Have you ever been in a bad situation that lasted over a period of time? Maybe it was a living situation, past credit card debt, or a working situation. Then as you were removed from it for a while you find yourself forgetting how bad that nagging credit card bill was? We normally do that when we're justifying putting something else we can’t really afford on a credit card or going back to a situation. Then some people subconsciously forget how bad the situation was. Have you ever heard the saying, “Time heals all wounds?”
Time has healed a lot of people’s wounds from the stinging effects of the last stock market collapse, but not everyone. We are finding that more people are waking to what is going on, and the processes for getting money out of the stock market are growing increasingly backlogged.
However, I want to spend some time on why people don’t get out of the stock market. The first reason people don’t get out of the stock market, especially when their money is in a 401(k), is because they have never held their money and they forget how much they lost in 2008 or 2001 or 1994 or 1987. Time healed the wound. Notice each crash comes seven years later.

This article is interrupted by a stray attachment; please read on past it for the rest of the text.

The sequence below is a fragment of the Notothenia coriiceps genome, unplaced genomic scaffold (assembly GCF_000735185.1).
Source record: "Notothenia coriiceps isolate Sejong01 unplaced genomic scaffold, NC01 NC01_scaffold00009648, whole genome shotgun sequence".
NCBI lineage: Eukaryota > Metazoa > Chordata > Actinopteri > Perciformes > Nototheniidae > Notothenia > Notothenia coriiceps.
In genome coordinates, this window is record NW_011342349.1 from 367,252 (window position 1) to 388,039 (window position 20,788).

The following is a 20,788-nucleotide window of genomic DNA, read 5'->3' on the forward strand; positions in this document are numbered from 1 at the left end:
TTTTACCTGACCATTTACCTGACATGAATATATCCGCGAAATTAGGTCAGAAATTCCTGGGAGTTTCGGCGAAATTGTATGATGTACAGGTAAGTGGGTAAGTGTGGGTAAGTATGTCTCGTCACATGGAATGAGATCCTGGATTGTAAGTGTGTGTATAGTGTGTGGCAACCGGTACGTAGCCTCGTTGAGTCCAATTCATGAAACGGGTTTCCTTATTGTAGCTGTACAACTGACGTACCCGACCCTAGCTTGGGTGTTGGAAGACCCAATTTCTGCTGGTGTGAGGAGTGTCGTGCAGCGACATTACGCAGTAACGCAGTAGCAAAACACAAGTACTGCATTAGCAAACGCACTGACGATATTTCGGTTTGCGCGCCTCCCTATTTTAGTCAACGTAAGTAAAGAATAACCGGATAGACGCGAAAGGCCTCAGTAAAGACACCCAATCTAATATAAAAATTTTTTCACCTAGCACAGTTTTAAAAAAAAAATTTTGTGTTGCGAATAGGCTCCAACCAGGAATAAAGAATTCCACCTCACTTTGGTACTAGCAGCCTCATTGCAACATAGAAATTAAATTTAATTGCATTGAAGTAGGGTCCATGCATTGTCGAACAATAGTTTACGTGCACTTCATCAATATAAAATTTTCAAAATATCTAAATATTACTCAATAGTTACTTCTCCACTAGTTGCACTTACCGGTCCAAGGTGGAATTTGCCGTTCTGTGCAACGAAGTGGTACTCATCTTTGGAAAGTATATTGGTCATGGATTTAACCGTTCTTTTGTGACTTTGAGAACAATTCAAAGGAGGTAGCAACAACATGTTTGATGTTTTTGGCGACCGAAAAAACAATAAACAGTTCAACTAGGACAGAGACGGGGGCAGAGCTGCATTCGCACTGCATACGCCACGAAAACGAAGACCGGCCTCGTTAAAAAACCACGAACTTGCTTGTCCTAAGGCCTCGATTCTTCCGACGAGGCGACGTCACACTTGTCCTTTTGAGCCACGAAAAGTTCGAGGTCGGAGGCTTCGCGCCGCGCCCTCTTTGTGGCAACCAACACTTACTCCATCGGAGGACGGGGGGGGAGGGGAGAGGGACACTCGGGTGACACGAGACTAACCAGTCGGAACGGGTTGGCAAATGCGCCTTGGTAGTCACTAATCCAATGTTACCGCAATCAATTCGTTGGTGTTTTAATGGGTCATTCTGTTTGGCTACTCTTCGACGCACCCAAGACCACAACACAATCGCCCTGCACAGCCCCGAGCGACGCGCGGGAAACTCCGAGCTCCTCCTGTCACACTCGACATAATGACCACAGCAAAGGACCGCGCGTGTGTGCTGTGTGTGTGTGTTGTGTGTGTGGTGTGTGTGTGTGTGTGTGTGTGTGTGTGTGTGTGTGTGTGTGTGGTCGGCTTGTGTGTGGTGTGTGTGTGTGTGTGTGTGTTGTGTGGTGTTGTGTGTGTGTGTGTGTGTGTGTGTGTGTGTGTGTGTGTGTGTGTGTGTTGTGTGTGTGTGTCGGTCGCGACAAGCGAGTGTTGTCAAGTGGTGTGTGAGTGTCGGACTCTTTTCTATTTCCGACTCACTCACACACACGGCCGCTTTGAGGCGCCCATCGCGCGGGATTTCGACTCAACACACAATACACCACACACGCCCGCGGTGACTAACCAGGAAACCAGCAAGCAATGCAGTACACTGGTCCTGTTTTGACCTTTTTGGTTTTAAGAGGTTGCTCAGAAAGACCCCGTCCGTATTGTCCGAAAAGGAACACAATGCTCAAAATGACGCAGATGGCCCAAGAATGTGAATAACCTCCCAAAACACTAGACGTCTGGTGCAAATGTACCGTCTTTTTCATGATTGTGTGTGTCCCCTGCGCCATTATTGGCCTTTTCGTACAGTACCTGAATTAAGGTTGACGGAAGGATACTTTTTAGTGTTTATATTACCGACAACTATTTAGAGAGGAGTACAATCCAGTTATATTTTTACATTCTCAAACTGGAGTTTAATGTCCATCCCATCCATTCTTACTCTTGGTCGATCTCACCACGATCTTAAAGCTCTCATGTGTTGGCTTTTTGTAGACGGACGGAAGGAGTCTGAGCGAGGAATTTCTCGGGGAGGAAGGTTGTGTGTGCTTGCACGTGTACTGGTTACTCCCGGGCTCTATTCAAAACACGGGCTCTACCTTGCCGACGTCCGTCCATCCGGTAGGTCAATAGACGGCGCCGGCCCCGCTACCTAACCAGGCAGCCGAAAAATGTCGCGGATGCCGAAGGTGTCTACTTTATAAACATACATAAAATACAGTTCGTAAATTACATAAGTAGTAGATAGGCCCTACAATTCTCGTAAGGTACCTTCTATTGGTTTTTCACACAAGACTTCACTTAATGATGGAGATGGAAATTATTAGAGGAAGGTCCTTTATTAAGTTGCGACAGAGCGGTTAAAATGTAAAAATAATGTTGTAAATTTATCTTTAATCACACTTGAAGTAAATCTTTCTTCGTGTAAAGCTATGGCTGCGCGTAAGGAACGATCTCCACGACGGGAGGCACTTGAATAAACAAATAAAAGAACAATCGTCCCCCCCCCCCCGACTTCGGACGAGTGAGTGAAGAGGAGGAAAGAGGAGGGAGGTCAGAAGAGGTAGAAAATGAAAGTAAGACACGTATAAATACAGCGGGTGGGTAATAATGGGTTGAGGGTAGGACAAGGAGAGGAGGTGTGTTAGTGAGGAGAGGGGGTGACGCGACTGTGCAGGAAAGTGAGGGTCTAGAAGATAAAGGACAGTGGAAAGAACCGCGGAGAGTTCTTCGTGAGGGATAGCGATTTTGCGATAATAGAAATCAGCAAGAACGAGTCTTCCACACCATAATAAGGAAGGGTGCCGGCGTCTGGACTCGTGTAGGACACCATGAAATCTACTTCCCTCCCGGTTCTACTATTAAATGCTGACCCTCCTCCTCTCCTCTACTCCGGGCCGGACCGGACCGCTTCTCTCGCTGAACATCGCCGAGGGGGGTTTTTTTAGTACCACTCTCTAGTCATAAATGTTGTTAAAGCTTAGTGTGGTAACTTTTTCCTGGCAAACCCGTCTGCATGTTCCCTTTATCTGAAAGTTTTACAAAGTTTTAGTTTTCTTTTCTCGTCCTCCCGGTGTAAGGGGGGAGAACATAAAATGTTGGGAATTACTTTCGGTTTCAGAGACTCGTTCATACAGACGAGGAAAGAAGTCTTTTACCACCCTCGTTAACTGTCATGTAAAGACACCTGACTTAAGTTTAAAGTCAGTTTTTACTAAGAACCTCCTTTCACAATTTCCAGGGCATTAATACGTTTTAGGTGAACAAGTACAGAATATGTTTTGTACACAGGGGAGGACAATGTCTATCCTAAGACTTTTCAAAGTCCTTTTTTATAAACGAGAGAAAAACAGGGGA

The second reason we’ve found is people are not open-minded to changing what they’ve always done. Entrepreneur Elon Musk said, “Some people don’t like change, but you need to embrace change if the alternative is disaster.” Many investors are on the precipice of disaster, but when presented with the facts they can’t hear them. And I believe I have an idea why. People are desensitized. Our entertainment culture has essentially allowed us to see things with the click of a remote or mouse. It’s had a stinging impact. Nearly sixty years ago when “I Love Lucy” was on television, a man and woman could not be shown in a bed together. Think how far we’ve progressed. We’ve been desensitized to the point that when we are told bad things are happening, we often have a hard time believing any of it. Nothing is real life. We have found that when presented with the facts, people are often unable to understand them. Sure, it’s not always because of being desensitized, but I believe it plays a large role.
The next is people mistakenly believe that to make a decent rate of return they must be invested in stocks, mutual funds, or bonds. They are not aware of other options, and the Wall Street propaganda machine has successfully suppressed other options.
Wall Street lobbyists consistently petition members of Congress to make it more difficult for people to save and invest outside of the stock market and banks. Of course this is done under the guise of being “what’s best for the individual.” Limiting your choices and being told how and when you can access your funds is not how we believe people should have to live. Your money is your money and you should have control of it. After all, it’s yours.